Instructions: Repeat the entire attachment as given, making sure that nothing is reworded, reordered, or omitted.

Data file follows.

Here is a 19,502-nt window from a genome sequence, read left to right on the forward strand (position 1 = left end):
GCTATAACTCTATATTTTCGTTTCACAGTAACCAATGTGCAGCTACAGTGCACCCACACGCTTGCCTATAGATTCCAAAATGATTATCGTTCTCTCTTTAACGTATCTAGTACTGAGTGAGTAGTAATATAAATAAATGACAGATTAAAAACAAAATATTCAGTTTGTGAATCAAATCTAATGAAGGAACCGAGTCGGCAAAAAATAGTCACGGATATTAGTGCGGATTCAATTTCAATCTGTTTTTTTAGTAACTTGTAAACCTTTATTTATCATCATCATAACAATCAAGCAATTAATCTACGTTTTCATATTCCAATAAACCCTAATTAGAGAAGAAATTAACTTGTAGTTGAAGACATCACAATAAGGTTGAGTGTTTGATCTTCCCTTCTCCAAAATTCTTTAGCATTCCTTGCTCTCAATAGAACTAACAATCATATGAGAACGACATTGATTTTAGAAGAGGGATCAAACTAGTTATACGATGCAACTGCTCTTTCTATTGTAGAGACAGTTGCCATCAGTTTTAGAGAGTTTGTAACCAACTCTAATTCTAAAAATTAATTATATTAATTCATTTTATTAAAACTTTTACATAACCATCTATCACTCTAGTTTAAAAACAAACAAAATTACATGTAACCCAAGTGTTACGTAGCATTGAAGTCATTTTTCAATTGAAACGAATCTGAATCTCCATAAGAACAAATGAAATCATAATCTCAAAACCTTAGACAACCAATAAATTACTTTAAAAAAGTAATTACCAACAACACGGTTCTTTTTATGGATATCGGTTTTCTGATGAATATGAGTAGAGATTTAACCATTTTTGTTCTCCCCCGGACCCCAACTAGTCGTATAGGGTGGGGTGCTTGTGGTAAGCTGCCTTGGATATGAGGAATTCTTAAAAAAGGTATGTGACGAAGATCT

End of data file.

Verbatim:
Here is a 19,502-nt window from a genome sequence, read left to right on the forward strand (position 1 = left end):
GCTATAACTCTATATTTTCGTTTCACAGTAACCAATGTGCAGCTACAGTGCACCCACACGCTTGCCTATAGATTCCAAAATGATTATCGTTCTCTCTTTAACGTATCTAGTACTGAGTGAGTAGTAATATAAATAAATGACAGATTAAAAACAAAATATTCAGTTTGTGAATCAAATCTAATGAAGGAACCGAGTCGGCAAAAAATAGTCACGGATATTAGTGCGGATTCAATTTCAATCTGTTTTTTTAGTAACTTGTAAACCTTTATTTATCATCATCATAACAATCAAGCAATTAATCTACGTTTTCATATTCCAATAAACCCTAATTAGAGAAGAAATTAACTTGTAGTTGAAGACATCACAATAAGGTTGAGTGTTTGATCTTCCCTTCTCCAAAATTCTTTAGCATTCCTTGCTCTCAATAGAACTAACAATCATATGAGAACGACATTGATTTTAGAAGAGGGATCAAACTAGTTATACGATGCAACTGCTCTTTCTATTGTAGAGACAGTTGCCATCAGTTTTAGAGAGTTTGTAACCAACTCTAATTCTAAAAATTAATTATATTAATTCATTTTATTAAAACTTTTACATAACCATCTATCACTCTAGTTTAAAAACAAACAAAATTACATGTAACCCAAGTGTTACGTAGCATTGAAGTCATTTTTCAATTGAAACGAATCTGAATCTCCATAAGAACAAATGAAATCATAATCTCAAAACCTTAGACAACCAATAAATTACTTTAAAAAAGTAATTACCAACAACACGGTTCTTTTTATGGATATCGGTTTTCTGATGAATATGAGTAGAGATTTAACCATTTTTGTTCTCCCCCGGACCCCAACTAGTCGTATAGGGTGGGGTGCTTGTGGTAAGCTGCCTTGGATATGAGGAATTCTTAAAAAAGGTATGTGACGAAGATCT